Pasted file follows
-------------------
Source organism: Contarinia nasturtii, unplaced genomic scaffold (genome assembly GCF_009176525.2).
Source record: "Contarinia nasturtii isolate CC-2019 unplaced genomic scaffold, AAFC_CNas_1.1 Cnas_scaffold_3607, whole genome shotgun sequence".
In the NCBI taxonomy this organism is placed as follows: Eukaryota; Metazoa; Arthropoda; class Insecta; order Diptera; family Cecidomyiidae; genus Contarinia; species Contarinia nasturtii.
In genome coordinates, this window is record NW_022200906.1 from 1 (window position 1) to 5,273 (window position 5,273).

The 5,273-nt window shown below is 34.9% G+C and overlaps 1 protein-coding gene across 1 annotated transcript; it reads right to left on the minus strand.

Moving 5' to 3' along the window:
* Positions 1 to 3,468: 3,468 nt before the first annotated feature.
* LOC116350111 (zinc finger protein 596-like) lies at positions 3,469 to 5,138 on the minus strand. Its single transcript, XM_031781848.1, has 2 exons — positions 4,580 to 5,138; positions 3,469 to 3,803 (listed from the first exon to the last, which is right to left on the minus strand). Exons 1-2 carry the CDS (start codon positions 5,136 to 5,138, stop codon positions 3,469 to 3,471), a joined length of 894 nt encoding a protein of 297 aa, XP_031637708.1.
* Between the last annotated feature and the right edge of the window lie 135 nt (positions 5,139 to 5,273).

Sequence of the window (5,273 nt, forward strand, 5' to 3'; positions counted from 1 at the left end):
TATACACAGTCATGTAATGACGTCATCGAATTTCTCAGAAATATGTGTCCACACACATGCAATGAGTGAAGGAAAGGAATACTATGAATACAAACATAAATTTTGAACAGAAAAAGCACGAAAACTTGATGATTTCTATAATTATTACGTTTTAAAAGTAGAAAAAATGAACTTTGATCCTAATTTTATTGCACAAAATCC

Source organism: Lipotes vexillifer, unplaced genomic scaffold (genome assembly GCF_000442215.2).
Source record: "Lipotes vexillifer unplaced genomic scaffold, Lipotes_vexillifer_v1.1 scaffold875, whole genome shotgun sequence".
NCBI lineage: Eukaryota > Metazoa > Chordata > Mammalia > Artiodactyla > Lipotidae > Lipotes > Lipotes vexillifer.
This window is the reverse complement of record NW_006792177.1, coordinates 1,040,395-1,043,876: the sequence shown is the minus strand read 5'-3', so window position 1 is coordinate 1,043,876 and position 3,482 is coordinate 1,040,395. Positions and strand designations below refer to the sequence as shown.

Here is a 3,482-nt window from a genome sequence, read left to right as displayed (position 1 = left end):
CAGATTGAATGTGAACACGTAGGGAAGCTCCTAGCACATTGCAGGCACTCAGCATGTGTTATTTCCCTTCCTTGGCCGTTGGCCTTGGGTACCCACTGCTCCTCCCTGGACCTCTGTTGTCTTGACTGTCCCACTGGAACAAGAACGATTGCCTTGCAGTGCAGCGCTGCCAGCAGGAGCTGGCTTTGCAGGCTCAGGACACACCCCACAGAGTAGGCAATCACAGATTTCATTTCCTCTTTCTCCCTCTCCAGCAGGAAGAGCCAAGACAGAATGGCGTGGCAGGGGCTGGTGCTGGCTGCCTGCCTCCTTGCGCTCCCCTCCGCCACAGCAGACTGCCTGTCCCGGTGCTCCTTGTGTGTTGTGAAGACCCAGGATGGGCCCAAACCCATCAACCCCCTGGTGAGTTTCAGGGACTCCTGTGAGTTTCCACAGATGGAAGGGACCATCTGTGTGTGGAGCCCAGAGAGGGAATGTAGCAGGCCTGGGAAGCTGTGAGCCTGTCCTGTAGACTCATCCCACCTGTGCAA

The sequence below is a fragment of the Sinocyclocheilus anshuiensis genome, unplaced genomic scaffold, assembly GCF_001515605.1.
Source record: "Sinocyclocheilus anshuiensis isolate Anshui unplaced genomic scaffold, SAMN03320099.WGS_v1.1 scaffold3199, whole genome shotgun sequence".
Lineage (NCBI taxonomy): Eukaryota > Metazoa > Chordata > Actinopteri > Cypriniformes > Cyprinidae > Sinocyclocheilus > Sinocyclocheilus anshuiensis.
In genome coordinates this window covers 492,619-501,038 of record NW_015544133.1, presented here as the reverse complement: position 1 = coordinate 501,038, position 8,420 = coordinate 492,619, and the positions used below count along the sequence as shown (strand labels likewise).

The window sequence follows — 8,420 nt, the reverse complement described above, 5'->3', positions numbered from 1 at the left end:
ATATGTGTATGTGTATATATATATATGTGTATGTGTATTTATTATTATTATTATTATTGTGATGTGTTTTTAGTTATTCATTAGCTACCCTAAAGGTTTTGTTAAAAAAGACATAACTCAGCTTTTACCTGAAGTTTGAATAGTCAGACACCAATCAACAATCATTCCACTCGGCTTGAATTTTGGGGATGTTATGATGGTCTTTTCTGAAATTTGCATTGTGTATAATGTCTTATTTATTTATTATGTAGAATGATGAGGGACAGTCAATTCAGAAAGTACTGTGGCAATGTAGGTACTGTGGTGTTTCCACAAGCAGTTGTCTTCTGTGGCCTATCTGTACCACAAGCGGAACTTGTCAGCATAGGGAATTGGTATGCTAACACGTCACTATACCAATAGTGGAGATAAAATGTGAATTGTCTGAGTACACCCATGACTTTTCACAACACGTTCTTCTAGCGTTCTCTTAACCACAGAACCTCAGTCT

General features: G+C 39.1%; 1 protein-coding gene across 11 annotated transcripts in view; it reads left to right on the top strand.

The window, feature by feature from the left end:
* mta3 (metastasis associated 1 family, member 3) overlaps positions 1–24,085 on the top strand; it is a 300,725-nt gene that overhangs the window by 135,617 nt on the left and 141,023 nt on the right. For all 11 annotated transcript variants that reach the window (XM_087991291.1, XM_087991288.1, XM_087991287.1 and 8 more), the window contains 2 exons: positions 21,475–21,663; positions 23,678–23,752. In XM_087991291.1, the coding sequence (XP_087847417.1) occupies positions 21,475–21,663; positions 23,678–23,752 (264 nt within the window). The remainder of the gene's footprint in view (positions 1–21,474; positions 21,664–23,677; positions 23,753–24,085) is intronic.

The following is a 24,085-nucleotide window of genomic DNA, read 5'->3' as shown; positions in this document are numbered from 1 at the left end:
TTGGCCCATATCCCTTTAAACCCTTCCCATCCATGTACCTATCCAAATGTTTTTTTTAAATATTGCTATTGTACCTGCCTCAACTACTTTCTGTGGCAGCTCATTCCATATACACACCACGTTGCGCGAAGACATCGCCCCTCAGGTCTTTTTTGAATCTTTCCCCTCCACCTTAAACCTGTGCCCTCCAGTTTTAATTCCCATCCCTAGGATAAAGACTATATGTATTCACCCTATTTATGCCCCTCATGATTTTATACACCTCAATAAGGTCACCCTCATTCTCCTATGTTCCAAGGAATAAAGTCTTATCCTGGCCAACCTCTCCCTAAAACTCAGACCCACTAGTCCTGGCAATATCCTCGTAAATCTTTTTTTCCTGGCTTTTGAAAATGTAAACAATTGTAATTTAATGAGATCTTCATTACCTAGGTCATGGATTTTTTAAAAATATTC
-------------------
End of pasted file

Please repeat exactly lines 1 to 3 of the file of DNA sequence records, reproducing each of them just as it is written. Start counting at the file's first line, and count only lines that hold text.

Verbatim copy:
Source organism: Contarinia nasturtii, unplaced genomic scaffold (genome assembly GCF_009176525.2).
Source record: "Contarinia nasturtii isolate CC-2019 unplaced genomic scaffold, AAFC_CNas_1.1 Cnas_scaffold_3607, whole genome shotgun sequence".
In the NCBI taxonomy this organism is placed as follows: Eukaryota; Metazoa; Arthropoda; class Insecta; order Diptera; family Cecidomyiidae; genus Contarinia; species Contarinia nasturtii.